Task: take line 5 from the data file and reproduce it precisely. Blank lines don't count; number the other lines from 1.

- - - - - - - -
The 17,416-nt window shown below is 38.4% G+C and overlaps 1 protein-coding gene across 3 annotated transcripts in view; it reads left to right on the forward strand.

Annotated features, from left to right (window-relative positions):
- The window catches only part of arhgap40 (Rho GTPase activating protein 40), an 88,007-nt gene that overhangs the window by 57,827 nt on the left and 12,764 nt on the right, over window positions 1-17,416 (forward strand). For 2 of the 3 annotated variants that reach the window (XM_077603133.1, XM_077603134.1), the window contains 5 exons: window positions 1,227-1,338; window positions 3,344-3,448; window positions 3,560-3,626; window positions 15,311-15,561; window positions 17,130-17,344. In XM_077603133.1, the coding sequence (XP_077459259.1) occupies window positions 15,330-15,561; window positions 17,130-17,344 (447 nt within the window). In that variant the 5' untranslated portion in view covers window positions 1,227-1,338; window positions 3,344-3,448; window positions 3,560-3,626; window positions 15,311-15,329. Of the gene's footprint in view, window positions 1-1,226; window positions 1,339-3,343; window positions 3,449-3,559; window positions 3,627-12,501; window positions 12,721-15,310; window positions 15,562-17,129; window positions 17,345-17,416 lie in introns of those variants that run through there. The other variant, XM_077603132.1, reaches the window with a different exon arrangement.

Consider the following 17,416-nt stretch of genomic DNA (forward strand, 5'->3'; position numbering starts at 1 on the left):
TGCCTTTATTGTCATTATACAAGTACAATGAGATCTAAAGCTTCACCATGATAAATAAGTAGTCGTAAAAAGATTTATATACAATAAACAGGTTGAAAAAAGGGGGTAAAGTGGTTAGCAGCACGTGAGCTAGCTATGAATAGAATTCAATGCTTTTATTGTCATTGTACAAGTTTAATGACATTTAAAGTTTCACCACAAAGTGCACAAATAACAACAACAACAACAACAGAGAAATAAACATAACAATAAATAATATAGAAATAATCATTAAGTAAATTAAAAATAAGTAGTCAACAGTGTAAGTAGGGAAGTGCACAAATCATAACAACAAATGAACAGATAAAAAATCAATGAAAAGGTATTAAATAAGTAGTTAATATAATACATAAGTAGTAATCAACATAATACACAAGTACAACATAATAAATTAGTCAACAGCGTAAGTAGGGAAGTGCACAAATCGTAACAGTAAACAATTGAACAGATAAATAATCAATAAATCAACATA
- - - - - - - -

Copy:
TGCCTTTATTGTCATTATACAAGTACAATGAGATCTAAAGCTTCACCATGATAAATAAGTAGTCGTAAAAAGATTTATATACAATAAACAGGTTGAAAAAAGGGGGTAAAGTGGTTAGCAGCACGTGAGCTAGCTATGAATAGAATTCAATGCTTTTATTGTCATTGTACAAGTTTAATGACATTTAAAGTTTCACCACAAAGTGCACAAATAACAACAACAACAACAACAGAGAAATAAACATAACAATAAATAATATAGAAATAATCATTAAGTAAATTAAAAATAAGTAGTCAACAGTGTAAGTAGGGAAGTGCACAAATCATAACAACAAATGAACAGATAAAAAATCAATGAAAAGGTATTAAATAAGTAGTTAATATAATACATAAGTAGTAATCAACATAATACACAAGTACAACATAATAAATTAGTCAACAGCGTAAGTAGGGAAGTGCACAAATCGTAACAGTAAACAATTGAACAGATAAATAATCAATAAATCAACATA